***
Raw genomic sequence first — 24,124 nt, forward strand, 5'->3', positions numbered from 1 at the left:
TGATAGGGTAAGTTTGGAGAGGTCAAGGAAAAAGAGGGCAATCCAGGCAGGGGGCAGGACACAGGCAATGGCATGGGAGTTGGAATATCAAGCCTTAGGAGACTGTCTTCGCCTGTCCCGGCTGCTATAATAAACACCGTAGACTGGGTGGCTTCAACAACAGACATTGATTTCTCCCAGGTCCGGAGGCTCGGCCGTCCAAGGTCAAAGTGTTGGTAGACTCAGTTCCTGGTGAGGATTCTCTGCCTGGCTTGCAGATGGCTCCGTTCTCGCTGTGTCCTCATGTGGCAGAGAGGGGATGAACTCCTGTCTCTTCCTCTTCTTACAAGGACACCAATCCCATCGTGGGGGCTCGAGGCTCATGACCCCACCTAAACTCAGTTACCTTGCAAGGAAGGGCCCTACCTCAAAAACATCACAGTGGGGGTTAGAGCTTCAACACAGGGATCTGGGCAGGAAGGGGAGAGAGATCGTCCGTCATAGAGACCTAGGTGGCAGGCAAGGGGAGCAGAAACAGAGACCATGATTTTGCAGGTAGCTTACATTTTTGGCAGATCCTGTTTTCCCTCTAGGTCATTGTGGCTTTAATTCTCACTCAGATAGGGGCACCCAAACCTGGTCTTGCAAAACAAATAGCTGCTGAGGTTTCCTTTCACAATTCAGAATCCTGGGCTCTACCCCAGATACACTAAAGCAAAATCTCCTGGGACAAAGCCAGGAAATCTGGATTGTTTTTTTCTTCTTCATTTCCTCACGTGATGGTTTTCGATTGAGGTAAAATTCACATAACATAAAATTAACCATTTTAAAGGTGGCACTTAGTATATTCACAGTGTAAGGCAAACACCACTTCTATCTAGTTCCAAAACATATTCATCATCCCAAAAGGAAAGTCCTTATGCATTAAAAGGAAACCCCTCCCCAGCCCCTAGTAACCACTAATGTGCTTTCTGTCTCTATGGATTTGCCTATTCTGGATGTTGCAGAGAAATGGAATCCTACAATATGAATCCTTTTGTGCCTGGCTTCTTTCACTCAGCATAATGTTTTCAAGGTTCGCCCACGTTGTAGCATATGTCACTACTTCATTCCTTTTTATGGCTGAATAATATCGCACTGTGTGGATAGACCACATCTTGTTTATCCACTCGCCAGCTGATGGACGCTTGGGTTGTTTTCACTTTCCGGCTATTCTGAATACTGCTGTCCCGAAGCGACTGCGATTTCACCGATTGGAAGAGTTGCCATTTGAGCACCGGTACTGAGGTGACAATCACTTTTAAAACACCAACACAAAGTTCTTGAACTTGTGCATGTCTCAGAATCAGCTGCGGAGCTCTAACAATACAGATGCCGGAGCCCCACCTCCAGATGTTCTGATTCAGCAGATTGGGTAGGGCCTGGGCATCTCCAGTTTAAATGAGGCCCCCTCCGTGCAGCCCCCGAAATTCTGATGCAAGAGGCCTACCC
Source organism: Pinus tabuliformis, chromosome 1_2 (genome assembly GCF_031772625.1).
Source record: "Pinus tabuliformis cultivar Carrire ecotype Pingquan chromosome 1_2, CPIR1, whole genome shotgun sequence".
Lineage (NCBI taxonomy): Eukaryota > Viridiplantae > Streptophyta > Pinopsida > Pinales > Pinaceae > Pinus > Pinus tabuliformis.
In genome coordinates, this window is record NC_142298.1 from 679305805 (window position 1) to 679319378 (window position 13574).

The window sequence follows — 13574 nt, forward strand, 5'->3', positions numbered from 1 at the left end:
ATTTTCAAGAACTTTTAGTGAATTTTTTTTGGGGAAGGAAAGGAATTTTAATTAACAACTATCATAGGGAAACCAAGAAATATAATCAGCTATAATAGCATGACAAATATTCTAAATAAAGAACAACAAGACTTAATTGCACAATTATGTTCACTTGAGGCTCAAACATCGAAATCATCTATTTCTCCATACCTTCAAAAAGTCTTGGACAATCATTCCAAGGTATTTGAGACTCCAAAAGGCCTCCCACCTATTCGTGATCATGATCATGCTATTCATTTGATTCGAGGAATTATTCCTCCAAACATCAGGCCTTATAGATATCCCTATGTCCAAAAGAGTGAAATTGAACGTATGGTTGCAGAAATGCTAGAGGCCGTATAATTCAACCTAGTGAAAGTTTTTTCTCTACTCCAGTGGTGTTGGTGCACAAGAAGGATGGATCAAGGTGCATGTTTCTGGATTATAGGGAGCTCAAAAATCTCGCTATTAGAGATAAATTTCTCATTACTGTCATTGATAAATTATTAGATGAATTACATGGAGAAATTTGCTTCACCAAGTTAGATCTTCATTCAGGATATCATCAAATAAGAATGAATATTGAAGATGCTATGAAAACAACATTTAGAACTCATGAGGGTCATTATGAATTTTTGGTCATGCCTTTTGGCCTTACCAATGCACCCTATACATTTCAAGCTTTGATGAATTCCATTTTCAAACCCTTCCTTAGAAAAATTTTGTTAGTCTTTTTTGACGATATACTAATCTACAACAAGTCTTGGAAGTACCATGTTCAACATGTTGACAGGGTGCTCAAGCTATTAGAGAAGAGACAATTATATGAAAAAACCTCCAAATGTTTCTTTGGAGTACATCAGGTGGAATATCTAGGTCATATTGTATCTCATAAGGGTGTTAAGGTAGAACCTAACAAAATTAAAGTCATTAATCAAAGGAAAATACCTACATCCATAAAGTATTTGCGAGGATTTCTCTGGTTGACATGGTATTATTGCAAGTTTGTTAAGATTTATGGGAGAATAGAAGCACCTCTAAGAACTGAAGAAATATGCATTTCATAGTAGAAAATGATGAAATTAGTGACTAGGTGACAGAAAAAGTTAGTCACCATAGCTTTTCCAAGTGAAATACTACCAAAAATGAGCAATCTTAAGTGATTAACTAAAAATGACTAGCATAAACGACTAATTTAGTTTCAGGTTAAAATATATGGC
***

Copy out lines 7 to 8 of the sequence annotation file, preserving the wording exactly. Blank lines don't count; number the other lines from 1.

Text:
The window sequence follows — 13574 nt, forward strand, 5'->3', positions numbered from 1 at the left end:
ATTTTCAAGAACTTTTAGTGAATTTTTTTTGGGGAAGGAAAGGAATTTTAATTAACAACTATCATAGGGAAACCAAGAAATATAATCAGCTATAATAGCATGACAAATATTCTAAATAAAGAACAACAAGACTTAATTGCACAATTATGTTCACTTGAGGCTCAAACATCGAAATCATCTATTTCTCCATACCTTCAAAAAGTCTTGGACAATCATTCCAAGGTATTTGAGACTCCAAAAGGCCTCCCACCTATTCGTGATCATGATCATGCTATTCATTTGATTCGAGGAATTATTCCTCCAAACATCAGGCCTTATAGATATCCCTATGTCCAAAAGAGTGAAATTGAACGTATGGTTGCAGAAATGCTAGAGGCCGTATAATTCAACCTAGTGAAAGTTTTTTCTCTACTCCAGTGGTGTTGGTGCACAAGAAGGATGGATCAAGGTGCATGTTTCTGGATTATAGGGAGCTCAAAAATCTCGCTATTAGAGATAAATTTCTCATTACTGTCATTGATAAATTATTAGATGAATTACATGGAGAAATTTGCTTCACCAAGTTAGATCTTCATTCAGGATATCATCAAATAAGAATGAATATTGAAGATGCTATGAAAACAACATTTAGAACTCATGAGGGTCATTATGAATTTTTGGTCATGCCTTTTGGCCTTACCAATGCACCCTATACATTTCAAGCTTTGATGAATTCCATTTTCAAACCCTTCCTTAGAAAAATTTTGTTAGTCTTTTTTGACGATATACTAATCTACAACAAGTCTTGGAAGTACCATGTTCAACATGTTGACAGGGTGCTCAAGCTATTAGAGAAGAGACAATTATATGAAAAAACCTCCAAATGTTTCTTTGGAGTACATCAGGTGGAATATCTAGGTCATATTGTATCTCATAAGGGTGTTAAGGTAGAACCTAACAAAATTAAAGTCATTAATCAAAGGAAAATACCTACATCCATAAAGTATTTGCGAGGATTTCTCTGGTTGACATGGTATTATTGCAAGTTTGTTAAGATTTATGGGAGAATAGAAGCACCTCTAAGAACTGAAGAAATATGCATTTCATAGTAGAAAATGATGAAATTAGTGACTAGGTGACAGAAAAAGTTAGTCACCATAGCTTTTCCAAGTGAAATACTACCAAAAATGAGCAATCTTAAGTGATTAACTAAAAATGACTAGCATAAACGACTAATTTAGTTTCAGGTTAAAATATATGGC